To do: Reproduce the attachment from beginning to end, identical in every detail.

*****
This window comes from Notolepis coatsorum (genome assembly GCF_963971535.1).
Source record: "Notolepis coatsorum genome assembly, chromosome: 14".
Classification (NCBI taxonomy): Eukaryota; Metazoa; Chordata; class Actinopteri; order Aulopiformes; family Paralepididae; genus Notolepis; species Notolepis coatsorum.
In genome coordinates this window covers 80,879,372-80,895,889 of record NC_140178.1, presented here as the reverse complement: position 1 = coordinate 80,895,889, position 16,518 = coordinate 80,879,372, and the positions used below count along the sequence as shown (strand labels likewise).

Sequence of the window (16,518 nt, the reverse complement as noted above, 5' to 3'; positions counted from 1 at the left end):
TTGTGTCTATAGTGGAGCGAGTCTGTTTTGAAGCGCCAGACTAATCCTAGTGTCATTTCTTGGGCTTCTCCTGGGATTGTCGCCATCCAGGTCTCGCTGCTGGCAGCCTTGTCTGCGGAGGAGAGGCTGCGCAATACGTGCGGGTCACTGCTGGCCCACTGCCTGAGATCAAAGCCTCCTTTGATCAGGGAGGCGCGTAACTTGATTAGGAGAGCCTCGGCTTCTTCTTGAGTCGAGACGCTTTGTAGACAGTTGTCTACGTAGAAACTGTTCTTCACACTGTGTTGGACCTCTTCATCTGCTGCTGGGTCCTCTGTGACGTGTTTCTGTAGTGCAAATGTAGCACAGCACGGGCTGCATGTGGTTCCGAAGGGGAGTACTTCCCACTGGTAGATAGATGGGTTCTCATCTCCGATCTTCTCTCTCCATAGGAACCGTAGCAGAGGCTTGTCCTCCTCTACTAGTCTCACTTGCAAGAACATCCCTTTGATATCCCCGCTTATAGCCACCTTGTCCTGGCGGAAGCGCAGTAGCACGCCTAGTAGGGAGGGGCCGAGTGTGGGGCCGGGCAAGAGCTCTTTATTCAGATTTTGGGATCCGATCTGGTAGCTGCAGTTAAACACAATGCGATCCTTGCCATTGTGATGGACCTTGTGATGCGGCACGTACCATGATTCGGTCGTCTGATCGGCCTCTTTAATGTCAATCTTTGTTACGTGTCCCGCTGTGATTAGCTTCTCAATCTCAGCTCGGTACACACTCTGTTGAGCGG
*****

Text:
This window comes from Notolepis coatsorum (genome assembly GCF_963971535.1).
Source record: "Notolepis coatsorum genome assembly, chromosome: 14".
Classification (NCBI taxonomy): Eukaryota; Metazoa; Chordata; class Actinopteri; order Aulopiformes; family Paralepididae; genus Notolepis; species Notolepis coatsorum.
In genome coordinates this window covers 80,879,372-80,895,889 of record NC_140178.1, presented here as the reverse complement: position 1 = coordinate 80,895,889, position 16,518 = coordinate 80,879,372, and the positions used below count along the sequence as shown (strand labels likewise).

Sequence of the window (16,518 nt, the reverse complement as noted above, 5' to 3'; positions counted from 1 at the left end):
TTGTGTCTATAGTGGAGCGAGTCTGTTTTGAAGCGCCAGACTAATCCTAGTGTCATTTCTTGGGCTTCTCCTGGGATTGTCGCCATCCAGGTCTCGCTGCTGGCAGCCTTGTCTGCGGAGGAGAGGCTGCGCAATACGTGCGGGTCACTGCTGGCCCACTGCCTGAGATCAAAGCCTCCTTTGATCAGGGAGGCGCGTAACTTGATTAGGAGAGCCTCGGCTTCTTCTTGAGTCGAGACGCTTTGTAGACAGTTGTCTACGTAGAAACTGTTCTTCACACTGTGTTGGACCTCTTCATCTGCTGCTGGGTCCTCTGTGACGTGTTTCTGTAGTGCAAATGTAGCACAGCACGGGCTGCATGTGGTTCCGAAGGGGAGTACTTCCCACTGGTAGATAGATGGGTTCTCATCTCCGATCTTCTCTCTCCATAGGAACCGTAGCAGAGGCTTGTCCTCCTCTACTAGTCTCACTTGCAAGAACATCCCTTTGATATCCCCGCTTATAGCCACCTTGTCCTGGCGGAAGCGCAGTAGCACGCCTAGTAGGGAGGGGCCGAGTGTGGGGCCGGGCAAGAGCTCTTTATTCAGATTTTGGGATCCGATCTGGTAGCTGCAGTTAAACACAATGCGATCCTTGCCATTGTGATGGACCTTGTGATGCGGCACGTACCATGATTCGGTCGTCTGATCGGCCTCTTTAATGTCAATCTTTGTTACGTGTCCCGCTGTGATTAGCTTCTCAATCTCAGCTCGGTACACACTCTGTTGAGCGG